Working in this careful manner with a PE therapist, the patient learns new ways for the brain and body to respond to traumatic reminders. This allows the traumatic memories to lose their power to elicit PTSD symptoms. To be successful, PE needs to target the traumatic memories that are most related to PTSD symptoms. However, individuals can experience improvement  without discussing every trauma or all aspects of their trauma.

How does prolonged exposure work?

PTSD can be seen the inability of the brain to stop the fight-or-flight response. Reminders of the trauma trigger distressing thoughts, feelings, and harmful behaviors, even when there is no current danger. Escape and avoidance behaviors develop to provide temporary relief; unfortunately, over time they can lead to PTSD and co-occurring problems.

By intentionally approaching traumatic reminders safely under the therapeutic guidance of a PE trained therapist, new learning can happen to decrease PTSD symptoms. Over the course of PE, the brain starts to learn that traumatic memories and reminders are not dangerous, that anxiety does not last forever and that it is possible to have some power and control over traumatic memories.

What if I feel too afraid to start prolonged exposure?

It is natural to feel afraid at the start of PE. It is common not to feel quite to start PE or even feel afraid. All of that is totally okay. In fact, the first steps of PE address these concerns and give patients tools to decrease these anxious feelings, relax and regain control before working on traumatic memories.

PE should only be done in the context of a strong therapeutic relationship with a licensed clinician who has received formal training in PE. PE is a gradual process where the patient is in control and works collaboratively with the PE therapist. As part of this collaboration, fears about PE should be discussed about openly with your PE clinician throughout the process. This should help decrease initial fears and keep later fears manageable. It is okay to feel afraid and PE will help you gain strength and confidence.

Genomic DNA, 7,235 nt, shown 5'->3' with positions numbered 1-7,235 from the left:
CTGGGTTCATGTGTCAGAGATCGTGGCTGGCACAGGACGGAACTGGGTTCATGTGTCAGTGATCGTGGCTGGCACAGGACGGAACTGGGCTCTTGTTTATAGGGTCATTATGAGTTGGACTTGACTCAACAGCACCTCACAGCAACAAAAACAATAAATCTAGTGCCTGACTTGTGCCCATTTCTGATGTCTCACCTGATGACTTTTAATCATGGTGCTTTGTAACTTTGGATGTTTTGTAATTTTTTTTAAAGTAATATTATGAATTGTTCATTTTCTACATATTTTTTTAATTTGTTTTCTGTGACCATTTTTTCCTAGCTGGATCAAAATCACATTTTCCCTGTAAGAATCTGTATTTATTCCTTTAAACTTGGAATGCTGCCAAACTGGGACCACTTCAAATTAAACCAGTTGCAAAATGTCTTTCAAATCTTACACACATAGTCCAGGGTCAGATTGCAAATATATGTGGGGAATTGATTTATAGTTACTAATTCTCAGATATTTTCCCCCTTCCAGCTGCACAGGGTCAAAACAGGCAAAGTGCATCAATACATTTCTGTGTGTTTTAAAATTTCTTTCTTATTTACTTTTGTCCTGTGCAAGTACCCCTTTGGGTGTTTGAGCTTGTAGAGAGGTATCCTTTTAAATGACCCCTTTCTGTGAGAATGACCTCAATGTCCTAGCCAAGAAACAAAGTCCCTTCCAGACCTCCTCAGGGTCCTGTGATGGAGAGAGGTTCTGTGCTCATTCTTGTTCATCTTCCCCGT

What if I am ready to start prolonged exposure?

If you think you may have PTSD and that PE might be helpful, talk with your primary clinician or  contact Chrysalis to set up an initial evaluation. PE is compatible with ongoing therapy for other difficulties. PE can be added for 8-12 weeks in conjunction with your primary therapist in a collaborative approach to your treatment. At Chrysalis, we offer PE by a licensed psychologist who has been intensively trained in PE.  You can contact Chrysalis for more information about getting started. Recovery from PTSD is possible and within reach!

Dr. Kate Brody Nooner is a licensed clinical psychologist and associate professor of psychology at UNCW. She also holds an adjunct appointment at Duke University and is the principal investigator of NIH-funded grants aimed at reducing child and adolescent trauma and preventing alcoholism.



Michael*, a 52-year-old man who has recently reconciled with his wife, walks in his front door shortly after 9:00pm on a Monday evening. His wife is sitting on the sofa watching Law & Order on Netflix. She looks over at him suspiciously, “Did you work late today?” “No,” he says,” I went to a meeting.” “You go to your meetings on Tuesdays and Thursdays…” she says with a “gotcha” tone.  Michael, fighting becoming exasperated, looks her in the eye and says, “I’m going to have to work late tomorrow and I’ll end up missing that meeting, so I went today to keep up my routine of two meetings a week.”  Michael’s wife still looks discontented. Looking away, she says, “Fine.” Then she mutters, “Are you going to go to two of those meetings a week for the rest of your life? And, aren’t you still doing therapy too? I thought we’d eventually get our life back.”